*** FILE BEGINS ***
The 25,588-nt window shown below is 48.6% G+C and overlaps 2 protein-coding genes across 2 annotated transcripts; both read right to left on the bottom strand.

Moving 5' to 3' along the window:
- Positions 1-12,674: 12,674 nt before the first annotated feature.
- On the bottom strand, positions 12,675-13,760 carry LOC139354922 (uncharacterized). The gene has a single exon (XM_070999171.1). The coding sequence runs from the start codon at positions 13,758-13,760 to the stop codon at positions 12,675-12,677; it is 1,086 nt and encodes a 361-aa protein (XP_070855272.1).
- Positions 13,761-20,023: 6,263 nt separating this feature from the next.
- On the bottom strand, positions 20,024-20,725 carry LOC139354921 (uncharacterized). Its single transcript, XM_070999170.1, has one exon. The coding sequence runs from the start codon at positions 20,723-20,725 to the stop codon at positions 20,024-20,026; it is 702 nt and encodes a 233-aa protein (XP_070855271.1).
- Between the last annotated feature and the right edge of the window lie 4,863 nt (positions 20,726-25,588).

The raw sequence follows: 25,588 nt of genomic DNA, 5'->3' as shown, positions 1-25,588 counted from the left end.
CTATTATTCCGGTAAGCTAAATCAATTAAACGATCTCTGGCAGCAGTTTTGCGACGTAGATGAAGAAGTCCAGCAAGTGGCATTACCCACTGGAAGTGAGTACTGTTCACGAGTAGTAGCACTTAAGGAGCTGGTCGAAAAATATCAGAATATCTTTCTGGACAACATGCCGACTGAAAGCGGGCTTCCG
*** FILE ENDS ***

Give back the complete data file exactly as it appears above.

The 25,588-nt window shown below is 48.6% G+C and overlaps 2 protein-coding genes across 2 annotated transcripts; both read right to left on the bottom strand.

Moving 5' to 3' along the window:
- Positions 1-12,674: 12,674 nt before the first annotated feature.
- On the bottom strand, positions 12,675-13,760 carry LOC139354922 (uncharacterized). The gene has a single exon (XM_070999171.1). The coding sequence runs from the start codon at positions 13,758-13,760 to the stop codon at positions 12,675-12,677; it is 1,086 nt and encodes a 361-aa protein (XP_070855272.1).
- Positions 13,761-20,023: 6,263 nt separating this feature from the next.
- On the bottom strand, positions 20,024-20,725 carry LOC139354921 (uncharacterized). Its single transcript, XM_070999170.1, has one exon. The coding sequence runs from the start codon at positions 20,723-20,725 to the stop codon at positions 20,024-20,026; it is 702 nt and encodes a 233-aa protein (XP_070855271.1).
- Between the last annotated feature and the right edge of the window lie 4,863 nt (positions 20,726-25,588).

The raw sequence follows: 25,588 nt of genomic DNA, 5'->3' as shown, positions 1-25,588 counted from the left end.
CTATTATTCCGGTAAGCTAAATCAATTAAACGATCTCTGGCAGCAGTTTTGCGACGTAGATGAAGAAGTCCAGCAAGTGGCATTACCCACTGGAAGTGAGTACTGTTCACGAGTAGTAGCACTTAAGGAGCTGGTCGAAAAATATCAGAATATCTTTCTGGACAACATGCCGACTGAAAGCGGGCTTCCG